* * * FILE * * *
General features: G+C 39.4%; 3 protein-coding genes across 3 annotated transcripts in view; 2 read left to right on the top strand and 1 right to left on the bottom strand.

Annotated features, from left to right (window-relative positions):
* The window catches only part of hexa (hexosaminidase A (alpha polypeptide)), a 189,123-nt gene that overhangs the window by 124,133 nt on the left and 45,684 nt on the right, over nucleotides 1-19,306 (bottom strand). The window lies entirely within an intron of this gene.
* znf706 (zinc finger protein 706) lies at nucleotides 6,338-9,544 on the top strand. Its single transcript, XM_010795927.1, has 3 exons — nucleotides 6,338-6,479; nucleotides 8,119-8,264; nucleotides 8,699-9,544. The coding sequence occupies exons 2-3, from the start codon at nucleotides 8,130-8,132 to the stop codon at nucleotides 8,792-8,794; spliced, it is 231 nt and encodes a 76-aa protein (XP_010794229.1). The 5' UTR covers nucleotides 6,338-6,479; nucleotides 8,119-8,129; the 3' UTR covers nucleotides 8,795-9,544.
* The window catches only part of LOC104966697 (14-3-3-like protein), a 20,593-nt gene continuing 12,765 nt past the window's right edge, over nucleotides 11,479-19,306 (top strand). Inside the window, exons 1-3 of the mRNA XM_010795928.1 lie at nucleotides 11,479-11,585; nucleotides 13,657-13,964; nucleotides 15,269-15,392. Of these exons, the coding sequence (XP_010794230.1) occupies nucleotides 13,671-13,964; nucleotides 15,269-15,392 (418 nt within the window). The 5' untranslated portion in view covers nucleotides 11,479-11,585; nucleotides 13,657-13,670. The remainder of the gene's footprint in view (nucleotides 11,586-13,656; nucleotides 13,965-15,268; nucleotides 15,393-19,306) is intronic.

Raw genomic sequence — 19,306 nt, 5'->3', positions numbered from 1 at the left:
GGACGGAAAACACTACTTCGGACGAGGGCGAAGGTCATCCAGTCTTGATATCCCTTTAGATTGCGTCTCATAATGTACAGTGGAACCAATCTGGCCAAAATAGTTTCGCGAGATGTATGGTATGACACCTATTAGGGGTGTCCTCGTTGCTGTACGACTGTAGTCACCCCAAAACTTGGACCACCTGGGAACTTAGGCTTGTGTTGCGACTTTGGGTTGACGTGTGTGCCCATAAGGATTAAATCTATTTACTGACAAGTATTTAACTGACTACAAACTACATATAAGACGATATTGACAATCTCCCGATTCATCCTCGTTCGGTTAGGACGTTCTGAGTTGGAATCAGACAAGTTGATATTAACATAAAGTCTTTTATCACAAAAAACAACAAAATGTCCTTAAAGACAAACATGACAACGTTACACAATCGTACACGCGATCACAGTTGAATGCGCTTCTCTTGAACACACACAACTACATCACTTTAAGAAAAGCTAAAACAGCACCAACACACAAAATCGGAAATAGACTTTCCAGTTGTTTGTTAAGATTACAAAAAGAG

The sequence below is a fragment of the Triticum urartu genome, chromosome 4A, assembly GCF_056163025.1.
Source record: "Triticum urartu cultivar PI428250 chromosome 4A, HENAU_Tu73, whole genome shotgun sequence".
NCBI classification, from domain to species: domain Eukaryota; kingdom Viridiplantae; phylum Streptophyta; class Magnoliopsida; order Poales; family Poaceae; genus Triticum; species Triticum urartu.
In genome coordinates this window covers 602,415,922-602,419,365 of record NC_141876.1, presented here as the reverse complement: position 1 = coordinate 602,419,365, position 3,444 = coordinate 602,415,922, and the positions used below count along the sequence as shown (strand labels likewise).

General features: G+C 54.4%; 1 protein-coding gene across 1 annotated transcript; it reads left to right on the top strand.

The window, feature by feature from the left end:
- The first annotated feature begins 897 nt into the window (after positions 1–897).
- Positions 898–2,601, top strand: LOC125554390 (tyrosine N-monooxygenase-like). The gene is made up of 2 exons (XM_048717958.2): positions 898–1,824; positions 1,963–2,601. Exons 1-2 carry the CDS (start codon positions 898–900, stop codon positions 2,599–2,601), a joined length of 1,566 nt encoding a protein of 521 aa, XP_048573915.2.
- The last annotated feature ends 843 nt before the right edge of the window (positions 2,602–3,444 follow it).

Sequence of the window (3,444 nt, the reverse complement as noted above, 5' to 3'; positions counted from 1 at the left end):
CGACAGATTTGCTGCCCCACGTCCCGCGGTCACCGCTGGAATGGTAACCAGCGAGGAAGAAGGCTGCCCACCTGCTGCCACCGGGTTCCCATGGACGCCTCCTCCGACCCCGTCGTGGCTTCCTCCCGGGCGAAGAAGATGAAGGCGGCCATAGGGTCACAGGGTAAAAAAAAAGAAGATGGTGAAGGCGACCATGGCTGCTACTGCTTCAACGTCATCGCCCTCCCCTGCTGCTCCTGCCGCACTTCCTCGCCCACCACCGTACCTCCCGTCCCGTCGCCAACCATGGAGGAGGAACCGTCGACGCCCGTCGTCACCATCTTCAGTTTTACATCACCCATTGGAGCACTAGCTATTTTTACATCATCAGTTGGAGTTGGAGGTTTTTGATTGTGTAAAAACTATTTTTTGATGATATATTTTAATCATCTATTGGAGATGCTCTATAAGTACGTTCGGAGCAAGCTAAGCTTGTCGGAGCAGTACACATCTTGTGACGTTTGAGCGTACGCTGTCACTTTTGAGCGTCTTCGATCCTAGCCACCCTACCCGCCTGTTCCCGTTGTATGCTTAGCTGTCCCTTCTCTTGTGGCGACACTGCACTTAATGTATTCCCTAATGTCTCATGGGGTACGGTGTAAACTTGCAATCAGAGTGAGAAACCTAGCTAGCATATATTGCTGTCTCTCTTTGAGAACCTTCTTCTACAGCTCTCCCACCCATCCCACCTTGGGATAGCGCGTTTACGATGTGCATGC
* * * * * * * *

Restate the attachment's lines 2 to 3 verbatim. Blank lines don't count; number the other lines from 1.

Annotated features, from left to right (window-relative positions):
* The window catches only part of hexa (hexosaminidase A (alpha polypeptide)), a 189,123-nt gene that overhangs the window by 124,133 nt on the left and 45,684 nt on the right, over nucleotides 1-19,306 (bottom strand). The window lies entirely within an intron of this gene.